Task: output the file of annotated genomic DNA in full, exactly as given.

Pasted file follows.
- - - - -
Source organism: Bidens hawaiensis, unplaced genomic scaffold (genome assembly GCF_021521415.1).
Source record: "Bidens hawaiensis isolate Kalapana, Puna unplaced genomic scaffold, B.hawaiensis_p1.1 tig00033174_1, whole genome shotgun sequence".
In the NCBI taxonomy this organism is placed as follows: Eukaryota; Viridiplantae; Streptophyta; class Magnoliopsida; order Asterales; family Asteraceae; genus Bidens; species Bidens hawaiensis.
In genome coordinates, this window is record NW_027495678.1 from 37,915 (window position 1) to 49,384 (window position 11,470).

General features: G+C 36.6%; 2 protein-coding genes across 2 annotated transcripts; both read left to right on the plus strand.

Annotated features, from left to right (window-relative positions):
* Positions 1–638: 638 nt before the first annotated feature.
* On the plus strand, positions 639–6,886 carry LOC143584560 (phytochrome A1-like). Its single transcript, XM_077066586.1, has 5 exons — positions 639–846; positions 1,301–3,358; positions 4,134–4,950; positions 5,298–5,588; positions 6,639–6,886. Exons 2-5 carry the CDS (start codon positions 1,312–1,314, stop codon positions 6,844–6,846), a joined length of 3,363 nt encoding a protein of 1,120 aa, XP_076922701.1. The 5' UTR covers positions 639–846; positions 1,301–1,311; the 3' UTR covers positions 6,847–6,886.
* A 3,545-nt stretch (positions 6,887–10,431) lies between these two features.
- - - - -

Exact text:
Source organism: Bidens hawaiensis, unplaced genomic scaffold (genome assembly GCF_021521415.1).
Source record: "Bidens hawaiensis isolate Kalapana, Puna unplaced genomic scaffold, B.hawaiensis_p1.1 tig00033174_1, whole genome shotgun sequence".
In the NCBI taxonomy this organism is placed as follows: Eukaryota; Viridiplantae; Streptophyta; class Magnoliopsida; order Asterales; family Asteraceae; genus Bidens; species Bidens hawaiensis.
In genome coordinates, this window is record NW_027495678.1 from 37,915 (window position 1) to 49,384 (window position 11,470).

General features: G+C 36.6%; 2 protein-coding genes across 2 annotated transcripts; both read left to right on the plus strand.

Annotated features, from left to right (window-relative positions):
* Positions 1–638: 638 nt before the first annotated feature.
* On the plus strand, positions 639–6,886 carry LOC143584560 (phytochrome A1-like). Its single transcript, XM_077066586.1, has 5 exons — positions 639–846; positions 1,301–3,358; positions 4,134–4,950; positions 5,298–5,588; positions 6,639–6,886. Exons 2-5 carry the CDS (start codon positions 1,312–1,314, stop codon positions 6,844–6,846), a joined length of 3,363 nt encoding a protein of 1,120 aa, XP_076922701.1. The 5' UTR covers positions 639–846; positions 1,301–1,311; the 3' UTR covers positions 6,847–6,886.
* A 3,545-nt stretch (positions 6,887–10,431) lies between these two features.